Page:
How to build a successful marketplace platform in Southeast Asia - Key Takeaway Points and Lessons Learned from Tarad and Builk | Techsauce

How to build a successful marketplace platform in Southeast Asia - Key Takeaway Points and Lessons Learned from Tarad and Builk

Marketplaces might be difficult business to run. Like all multi-side platform businesses, they suffer from the classic chicken and egg problem. The technology has no value unless buyers and seller are present. In this article from techsaucesummit 2016, you can learn from the experts what are the key success factors when you want to launch marketplace platform in South East Asia.

Background Mr. Pawoot Pongvitayapanu (Pom), Managing Director and Founder, TARAD Before he started in 1999, he started C2C market called The customers usually asked for some platforms that helped them sold their products. Therefore, he started in term of B2B2C market. In 2009, Rakuten came and bought the majority mindshare. However, in early this year, Rakuten was out from Southeast Asia and he decided to buy everything back.

Mr. Patai Padungtin, Principlel/Evangelist of Buik Builk was launched in 2010. He provided the free software as a service. It was called the ERP platform for construction. This software was launched for free. His business model was shifted along the way, from advertising model to a big data. He could analyse the data in the construction industry. It benefited for construction manufacturers. After that he knew he could not sell only a big data. Then the model was changed to e-commerce. They could match the demand with the users’ side to the supply. He connected the construction companies and manufacturers together. Furthermore, he launched the online construction store, called yellow smart purchase (B2B construction e-commerce); acting like a middle man, no warehouses and getting partners. This year he launched “J' Joo Wasadukosang” campaign. He helped them sell their materials.


How do you track the success of your company?

Mr. Patai - His business model started from building a real software for construction company. You needed to think about 4 components which are

  1. Traffic - How can you grab the traffic?
  2. SKUs - It has to be a place that contains so many products. Last year, he tested his models with 30 products. He had limited chance to sell. He found that he needed to have variety products.
  3. Logistic - He cannot use Lalamove bike to send the bricks/steals to his customers. So he needs trucks. The customer also don’t want the dirty products. Moreover, he cannot use COD (Cash on delivery) because the value/price of each order is quite high.
  4. Financing - 80% of his transaction is credit terms. He has the financing support from the bank. He provided credit term service, gave the customers construction credit scoring and let them go to bank easier.

Now his company contains 40,000 construction companies. He contributes a lot of data which is about what they want to buy in the near future. He see the demand and provide the right price at the right time.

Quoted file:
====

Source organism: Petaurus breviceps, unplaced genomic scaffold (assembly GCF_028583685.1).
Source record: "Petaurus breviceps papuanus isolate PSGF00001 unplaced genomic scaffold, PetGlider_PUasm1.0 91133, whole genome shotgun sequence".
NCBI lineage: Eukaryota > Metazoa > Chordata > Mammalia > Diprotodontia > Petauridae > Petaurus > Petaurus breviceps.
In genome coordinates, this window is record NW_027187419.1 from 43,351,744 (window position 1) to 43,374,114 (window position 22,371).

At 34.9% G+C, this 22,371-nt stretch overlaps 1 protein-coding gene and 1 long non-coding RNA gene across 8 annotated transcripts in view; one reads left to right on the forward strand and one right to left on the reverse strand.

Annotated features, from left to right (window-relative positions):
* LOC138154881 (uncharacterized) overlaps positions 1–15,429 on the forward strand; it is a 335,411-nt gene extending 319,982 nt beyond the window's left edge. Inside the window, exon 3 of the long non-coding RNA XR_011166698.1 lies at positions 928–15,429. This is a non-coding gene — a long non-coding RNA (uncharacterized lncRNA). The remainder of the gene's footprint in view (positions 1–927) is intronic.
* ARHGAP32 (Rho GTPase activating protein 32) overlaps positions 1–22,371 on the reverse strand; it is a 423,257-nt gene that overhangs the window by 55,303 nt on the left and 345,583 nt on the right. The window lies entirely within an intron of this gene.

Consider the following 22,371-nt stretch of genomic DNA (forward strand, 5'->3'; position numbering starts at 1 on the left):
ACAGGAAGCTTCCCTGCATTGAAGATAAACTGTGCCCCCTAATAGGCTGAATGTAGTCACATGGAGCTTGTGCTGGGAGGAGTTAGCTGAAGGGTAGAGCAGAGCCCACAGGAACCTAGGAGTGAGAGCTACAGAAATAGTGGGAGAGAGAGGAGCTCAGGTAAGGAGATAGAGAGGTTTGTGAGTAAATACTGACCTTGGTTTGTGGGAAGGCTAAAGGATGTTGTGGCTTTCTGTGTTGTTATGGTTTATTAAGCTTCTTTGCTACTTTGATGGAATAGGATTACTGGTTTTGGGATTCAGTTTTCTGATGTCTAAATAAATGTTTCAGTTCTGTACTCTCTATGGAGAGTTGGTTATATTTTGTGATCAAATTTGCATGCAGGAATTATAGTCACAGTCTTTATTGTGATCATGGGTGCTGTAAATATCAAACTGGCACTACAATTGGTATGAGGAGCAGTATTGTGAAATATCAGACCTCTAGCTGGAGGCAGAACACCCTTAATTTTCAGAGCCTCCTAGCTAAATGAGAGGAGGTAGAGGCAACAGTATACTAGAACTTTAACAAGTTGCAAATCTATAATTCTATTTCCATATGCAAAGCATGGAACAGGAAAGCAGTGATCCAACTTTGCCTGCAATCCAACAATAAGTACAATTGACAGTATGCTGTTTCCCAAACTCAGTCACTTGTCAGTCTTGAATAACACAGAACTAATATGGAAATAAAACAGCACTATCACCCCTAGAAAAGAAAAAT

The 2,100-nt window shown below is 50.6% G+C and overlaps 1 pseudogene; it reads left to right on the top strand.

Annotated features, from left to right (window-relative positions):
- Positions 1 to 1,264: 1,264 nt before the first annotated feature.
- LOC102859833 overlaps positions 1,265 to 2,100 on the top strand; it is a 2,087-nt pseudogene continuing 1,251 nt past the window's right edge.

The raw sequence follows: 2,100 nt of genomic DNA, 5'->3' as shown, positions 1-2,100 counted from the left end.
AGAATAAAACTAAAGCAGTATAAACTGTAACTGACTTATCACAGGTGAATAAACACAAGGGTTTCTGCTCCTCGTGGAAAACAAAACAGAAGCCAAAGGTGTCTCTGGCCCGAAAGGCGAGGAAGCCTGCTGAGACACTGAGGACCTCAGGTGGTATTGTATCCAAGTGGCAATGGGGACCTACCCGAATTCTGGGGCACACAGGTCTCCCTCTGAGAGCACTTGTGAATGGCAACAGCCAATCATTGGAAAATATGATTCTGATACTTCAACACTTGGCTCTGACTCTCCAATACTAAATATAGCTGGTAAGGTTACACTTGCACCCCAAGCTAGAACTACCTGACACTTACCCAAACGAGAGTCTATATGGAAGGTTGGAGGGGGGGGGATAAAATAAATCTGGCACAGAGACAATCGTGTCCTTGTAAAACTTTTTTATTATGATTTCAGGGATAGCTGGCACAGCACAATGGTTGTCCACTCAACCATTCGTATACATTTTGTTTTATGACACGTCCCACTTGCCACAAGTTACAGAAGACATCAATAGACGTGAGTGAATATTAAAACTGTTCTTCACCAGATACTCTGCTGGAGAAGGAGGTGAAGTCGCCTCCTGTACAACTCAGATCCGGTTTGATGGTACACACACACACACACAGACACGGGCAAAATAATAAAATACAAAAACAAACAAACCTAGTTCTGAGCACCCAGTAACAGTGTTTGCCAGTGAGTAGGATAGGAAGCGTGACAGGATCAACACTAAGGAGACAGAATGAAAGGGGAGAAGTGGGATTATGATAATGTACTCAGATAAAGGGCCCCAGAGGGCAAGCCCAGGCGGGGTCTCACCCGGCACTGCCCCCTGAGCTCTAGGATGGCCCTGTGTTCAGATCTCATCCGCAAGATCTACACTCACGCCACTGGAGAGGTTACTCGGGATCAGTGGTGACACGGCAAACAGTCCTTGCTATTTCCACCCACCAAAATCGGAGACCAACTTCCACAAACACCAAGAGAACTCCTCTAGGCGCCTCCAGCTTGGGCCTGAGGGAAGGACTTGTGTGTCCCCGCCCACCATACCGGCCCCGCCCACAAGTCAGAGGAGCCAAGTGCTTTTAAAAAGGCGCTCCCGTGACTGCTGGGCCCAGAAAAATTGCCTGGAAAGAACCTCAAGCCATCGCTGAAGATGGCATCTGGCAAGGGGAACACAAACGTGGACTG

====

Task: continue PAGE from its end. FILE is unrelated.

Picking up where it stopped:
Mr. Pawoot - In the past, e-commerce in Thailand looked like a catalog model. The customers didn’t buy the products online.  When Rakuten came, it was changed to commission model. This means we are the 1st company which get the commission from the marketplace. He earned a lot of revenue. However, he burned a lot of money as well.

So the KPI changed to GMV. He had the traffic and the important thing was the conversion. Until the e-commerce competition was booming; people kept spending money but Tarad is the company who stuck spending money. Finally, he decided stop burning it.

This year, there were many companies shut down such as Ensogo, Groupon and etc. In Southeast Asia, many things are changed. But some countries such as India still be in the money burning game. In Southeast Asia, we have big guys like Lazada/Alibaba. It’s clearly that no-one can fight with these big guys.

Other important points.

Mr. Pawoot

  • Technology is becoming better and better, most of the money are growing to acquisitions.
  • E-commerce is just a small percent in Southeast Asia, comparing with in the US.
  • Because of e-commerce, a lot of ecosystems (payment, advertising, logistics) are growing very fast.
  • He started his business with the supply. Some of merchants were ready to go online but some were not. Therefore, he built the education/training team.
  • One of the most KPI is happiness. Happiness of customers & Happiness of merchants.

Mr. Patai

  • Opportunity will growing to more vertical.
  • B2B is the interesting market now.
  • He walked the wrong path. He started his business with the demand (opposite with Mr.Pawoot). It took time. However, finally he could do it.

What do you think about the marketplace actually on Facebook?

Mr. Pawoot: C2C and social commerce is very big in Southeast Asia. Don’t be scared, you just jump into, bring the social media and integrate it with your platform. You cannot stand alone.

What is the biggest challenge for SMEs if they want to start their own vertical e-commerce business?

You have to study the market and competitors. It depends on your industry such as construction which has construction marketplace already. For Seafood marketplace, it’s a very huge market in Japan and Taiwan. Moreover, he suggested not only focused on domestic market but also international market as well.

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